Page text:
Lawrence Freeman told the conference of Sudanese students that “Lyndon
LaRouche has deployed our association to dissuade our newly elected
President, Barack Obama, from supporting the ICC indictment against
Sudan’s President, Omar Hassan al-Bashir.”
There Is a Solution to the Global Meltdown
The policy decisions that the United States will make regarding Sudan (and all other
countries), as well as those that the nation of Sudan will have to consider, are bounded by
the ferocious rate of economic collapse that is causing untold suffering in both developed
and underdeveloped countries. Ultimately, it will be nations—in opposition to the so-called markets—that will have to intervene to reverse this collapse, or the world will continue to devolve into a New Dark Age. Thus, it is in the interest of all nations on this planet not to allow this British-created ICC to have the power to ride roughshod over the sovereignty of nation-states.

Many people may honestly believe that they are accurately depicting the present financial-
economic crisis, when they describe it as the most severe since the Great Depression
of the 1930s. However, they are wrong. It is much worse than that. What we are living
through, is the breakdown of the financial system, which is the end-point of the last 40
years of wrong headed policy following the burying of Franklin Delano Roosevelt’s Bretton Woods system by President Richard Nixon on Aug. 15, 1971. After two decades of hyper-inflationary liquidity pumping, initiated by former Federal Reserve Board chairman
Sir Alan Greenspan, our global financial system has turned into a gigantic bubble of fictitious monetary values with $1.4 quadrillion in unsecured, that is, worthless,
derivatives. Contrary to the vast number of articles and reports claiming that no one saw this crisis coming, Mr. La- Rouche forecast the precise nature of this economic
breakdown on July 25, 2007, in an address to an audience in Washington, that was broadcast over the Internet.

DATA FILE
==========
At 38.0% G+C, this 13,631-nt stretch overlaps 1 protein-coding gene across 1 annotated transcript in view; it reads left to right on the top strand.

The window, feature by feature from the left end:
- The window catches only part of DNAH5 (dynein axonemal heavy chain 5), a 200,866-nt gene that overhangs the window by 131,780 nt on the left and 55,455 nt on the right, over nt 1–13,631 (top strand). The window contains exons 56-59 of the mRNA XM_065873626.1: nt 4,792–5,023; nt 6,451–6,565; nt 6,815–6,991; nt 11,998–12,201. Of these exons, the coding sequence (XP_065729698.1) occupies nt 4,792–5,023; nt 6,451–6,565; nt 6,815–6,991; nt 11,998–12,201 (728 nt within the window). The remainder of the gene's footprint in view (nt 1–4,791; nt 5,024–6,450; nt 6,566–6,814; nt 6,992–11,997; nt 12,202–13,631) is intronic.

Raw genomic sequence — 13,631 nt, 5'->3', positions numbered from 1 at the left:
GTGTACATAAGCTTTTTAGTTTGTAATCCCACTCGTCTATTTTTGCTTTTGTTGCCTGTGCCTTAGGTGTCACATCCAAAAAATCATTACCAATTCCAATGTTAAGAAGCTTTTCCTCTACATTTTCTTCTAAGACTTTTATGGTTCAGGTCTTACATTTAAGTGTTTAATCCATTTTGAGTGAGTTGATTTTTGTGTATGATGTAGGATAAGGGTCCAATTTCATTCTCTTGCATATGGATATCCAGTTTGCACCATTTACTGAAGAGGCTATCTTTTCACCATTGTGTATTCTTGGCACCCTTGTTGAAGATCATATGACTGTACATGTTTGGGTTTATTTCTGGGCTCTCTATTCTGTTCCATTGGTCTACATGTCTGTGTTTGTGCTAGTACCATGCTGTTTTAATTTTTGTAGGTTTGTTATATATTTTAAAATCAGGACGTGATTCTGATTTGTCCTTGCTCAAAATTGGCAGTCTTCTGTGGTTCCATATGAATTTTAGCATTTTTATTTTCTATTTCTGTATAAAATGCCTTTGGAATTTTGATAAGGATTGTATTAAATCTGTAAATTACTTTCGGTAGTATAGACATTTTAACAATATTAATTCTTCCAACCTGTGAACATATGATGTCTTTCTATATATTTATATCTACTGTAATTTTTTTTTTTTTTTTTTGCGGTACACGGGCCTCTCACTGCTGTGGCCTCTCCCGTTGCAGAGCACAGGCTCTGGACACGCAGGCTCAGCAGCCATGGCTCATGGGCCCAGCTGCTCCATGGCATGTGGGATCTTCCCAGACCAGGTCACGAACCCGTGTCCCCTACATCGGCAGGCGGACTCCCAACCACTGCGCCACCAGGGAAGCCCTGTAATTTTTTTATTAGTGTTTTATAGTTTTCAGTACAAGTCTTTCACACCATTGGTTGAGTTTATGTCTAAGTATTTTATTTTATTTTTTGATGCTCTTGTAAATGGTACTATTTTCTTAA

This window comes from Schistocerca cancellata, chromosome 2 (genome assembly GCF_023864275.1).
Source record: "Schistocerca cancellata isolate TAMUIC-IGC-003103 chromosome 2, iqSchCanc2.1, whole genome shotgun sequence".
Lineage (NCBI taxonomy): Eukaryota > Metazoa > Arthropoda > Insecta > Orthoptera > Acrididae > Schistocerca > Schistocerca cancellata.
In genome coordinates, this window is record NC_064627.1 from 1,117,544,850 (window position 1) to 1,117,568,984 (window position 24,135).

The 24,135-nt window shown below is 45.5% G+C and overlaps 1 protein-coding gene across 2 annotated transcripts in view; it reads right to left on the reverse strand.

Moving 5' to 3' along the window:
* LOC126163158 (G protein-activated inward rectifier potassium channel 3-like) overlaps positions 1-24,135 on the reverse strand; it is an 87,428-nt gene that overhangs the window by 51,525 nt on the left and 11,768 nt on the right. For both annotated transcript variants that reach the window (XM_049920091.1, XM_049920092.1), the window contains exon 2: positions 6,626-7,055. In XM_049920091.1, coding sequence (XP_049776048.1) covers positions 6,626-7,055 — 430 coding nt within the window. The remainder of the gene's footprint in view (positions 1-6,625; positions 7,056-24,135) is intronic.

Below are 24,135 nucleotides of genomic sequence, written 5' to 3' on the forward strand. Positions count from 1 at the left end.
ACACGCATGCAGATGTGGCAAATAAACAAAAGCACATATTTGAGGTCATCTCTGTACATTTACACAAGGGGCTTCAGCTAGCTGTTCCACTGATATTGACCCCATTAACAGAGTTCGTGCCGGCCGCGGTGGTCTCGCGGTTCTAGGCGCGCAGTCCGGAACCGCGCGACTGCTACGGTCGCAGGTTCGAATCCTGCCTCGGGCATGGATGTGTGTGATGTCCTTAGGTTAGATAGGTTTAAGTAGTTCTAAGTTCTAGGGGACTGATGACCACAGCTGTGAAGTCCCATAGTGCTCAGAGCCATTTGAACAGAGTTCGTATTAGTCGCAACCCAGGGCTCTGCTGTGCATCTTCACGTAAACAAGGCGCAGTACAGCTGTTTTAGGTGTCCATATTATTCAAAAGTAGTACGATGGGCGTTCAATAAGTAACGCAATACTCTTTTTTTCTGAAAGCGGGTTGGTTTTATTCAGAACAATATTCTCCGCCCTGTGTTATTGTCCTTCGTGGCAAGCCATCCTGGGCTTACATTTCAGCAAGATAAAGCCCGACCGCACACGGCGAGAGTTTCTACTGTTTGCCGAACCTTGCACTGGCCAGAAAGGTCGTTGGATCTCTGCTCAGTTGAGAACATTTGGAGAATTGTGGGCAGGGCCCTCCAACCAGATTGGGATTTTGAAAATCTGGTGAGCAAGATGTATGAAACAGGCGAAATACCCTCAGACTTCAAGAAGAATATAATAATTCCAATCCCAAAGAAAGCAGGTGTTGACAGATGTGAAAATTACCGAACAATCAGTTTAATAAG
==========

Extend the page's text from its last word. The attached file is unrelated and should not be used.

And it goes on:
He said the following:

There is no possibility of a non-collapse of the present financial system—none! It is finished,now! The present financial system can not continue to exist any longer under any circumstance, under any Presidency, under any leadership, or any leadership of nations. . .  Only a fundamental and sudden change in the world monetary financial system will prevent a general, immediate chain-reaction collapse. At what speed we don’t know, but it will go on, and it will be unstoppable! And the longer it goes on before coming to an end, the worse things will get.

Three days later, the financial system began its meltdown,
with the outbreak of the subprime mortgage crisis, which was merely the weakest point in the system.Here we are, 20 months later, and the world continues to slide—faster and faster—into economic hell!

Now we must leave this dead system of fictitious monetary values for a new, living system, based on physical-productive values, if the nations on the planet are to survive this decade. Mr. LaRouche has proposed such a new system of economic relations—a New Bretton Woods system—to replace the failed policies of free trade and globalization administered by the International Monetary Fund, the World Bank, the World Trade Organization, and other kindred institutions.

The measures that must be taken immediately by the
Obama Administration, as prescribed by Mr. LaRouche,
are the following: